The trail-blazing dramatist Ann Jellicoe will be 90 this year. Drawing on a candid interview Jellicoe gave to the British Library in 2005, Ines Cavill looks back at a rich creative life characterised by bold innovation and canny reinvention—an imaginative capacity to adapt to changing personal and professional circumstances that would forge new theatrical forms in the process.
Born in Middlesborough in 1927, Jellicoe loved performance and writing from a young age. She adored her junior dance class and creating charades at school. ‘From when I was four years old I wanted to go into the theatre, I didn’t have an easy childhood, my parents separated and the world of fantasy struck me early—that you could go into another situation….I would lie awake the day before a charade had to be put on at school and in my head I would write everything, the whole dialogue’.
She went on to the Central School of Speech and Drama where a key stimulus was improvisation, ‘there was a remarkable teacher—I remember seeing another student improvising a dream where he was playing a trumpet that turned into a bird and flew away… improvisation was the start of something quite new, it was like a door—an opening into a cavern you could explore’.
Despite having been a star student first acting jobs eluded her till friends got her a place in repertory in Aberystwyth, ‘I came out with Central’s chief prize but not being a pretty girl—in an age when we hadn’t had the Berliner Ensemble where plain girls were allowed to be interesting—I didn’t immediately get work’. But Jellicoe was just plain passionate about all aspects of theatre and would soon be more involved in creating plays than acting in them. In 1949 she was commissioned to make a fascinating study of the relationship between acting and the theatre’s architecture. Unconscious Influences on the Theatre led her to work with ‘Open Stage’ and at the Sunday (Cockpit) Theatre Club she would produce and direct plays that explored this form, including a first one-act play of her own.
Jellicoe’s big career breakthrough came in 1955 when she was the runner up in The Observer’s playwriting competition—a search for new talent by their acclaimed theatre critic Kenneth Tynan. ‘It was wonderful! The phone rang and within 24 hours you were having lunch with the directors of the Royal Court Theatre and their designer is coming round to your room with a model… it was unbelievable’. At The Royal Court she would be the only woman in its innovative Writers’ Workshop.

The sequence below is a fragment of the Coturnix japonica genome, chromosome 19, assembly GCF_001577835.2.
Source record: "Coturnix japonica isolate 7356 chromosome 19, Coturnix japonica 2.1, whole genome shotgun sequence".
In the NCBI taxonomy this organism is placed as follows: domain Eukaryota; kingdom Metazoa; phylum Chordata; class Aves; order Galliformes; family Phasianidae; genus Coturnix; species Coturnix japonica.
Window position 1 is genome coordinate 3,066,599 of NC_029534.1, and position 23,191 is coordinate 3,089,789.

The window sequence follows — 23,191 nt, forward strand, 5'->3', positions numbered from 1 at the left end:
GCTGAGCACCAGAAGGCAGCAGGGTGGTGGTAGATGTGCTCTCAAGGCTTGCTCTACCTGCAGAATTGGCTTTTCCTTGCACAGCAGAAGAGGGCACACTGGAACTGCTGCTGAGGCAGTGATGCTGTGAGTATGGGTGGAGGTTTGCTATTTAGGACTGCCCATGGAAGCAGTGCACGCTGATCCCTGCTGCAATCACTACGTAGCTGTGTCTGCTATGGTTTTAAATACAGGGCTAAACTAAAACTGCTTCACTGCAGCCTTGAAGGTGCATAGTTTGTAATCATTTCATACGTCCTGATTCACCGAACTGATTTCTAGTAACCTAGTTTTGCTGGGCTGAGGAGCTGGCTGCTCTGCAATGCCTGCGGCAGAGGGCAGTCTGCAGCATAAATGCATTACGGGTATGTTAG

Her radical winning play The Sport of My Mad Mother took its title from the Hindu religious saying ‘All creation is the sport of my mad mother Kali’. Set in Cockney London it used absurdist dialogue and physical theatre to weave a fantastical tale of young misfits. Initially a commercial failure that lasted only 14 performances, it was later performed around the world in many languages and is now considered ripe for a British revival. The Guardian theatre critic Michael Billington wrote in March 2014, ‘it’s a mind-blowing piece that combines social anarchy with verbal jazz and ends with a triumphant hymn to female fertility… The Knack also deserves another look, but it is this one that showed her to be a radical theatrical pioneer’.
With typical responsiveness Jellicoe changed tack in the face of this initial blow to her confidence—with starry Sixties results. ‘The reception of that play was like being cannoned into a brick wall, so I thought I better write a comedy’. That 1962 comedy, The Knack, was a massive hit at The Royal Court and Off Broadway where it would play 685 shows under the direction of Mike Nichols. ‘Without doubt it was the most exciting time of my life. The 60s were beginning to swing and anything seemed possible at The Court. I wrote The Knack whose characters all grew from people I knew. Rita Tushingham was wonderful, she could mime anything, just do it off the top of her head. George Devine, the artistic director, was an extraordinary man—referring to the title of my first play he once said “I regard myself as your mad uncle”’. The Knack also gave her a memorable telephonic run-in with The Lord Chamberlain looking to exercise the last reprimands of the dying censorship powers from the 1843 Theatres Act; ‘Oh haw haw haw Miss Jellicoe I’m afraid this is going to be a rather difficult conversation’, so it went something along the lines of ‘If I take out “bum” will you allow so and so?’ Occasionally somebody did walk out of The Knack and they were heard to say in the foyer ‘But mother, I can’t hear anything dirty!’. And although the play’s focus is the sexual competition among three roommates when a provincial young woman enters their London world, Jellicoe insists ‘it seems to be about sex—what it’s really about is how people should treat other people’.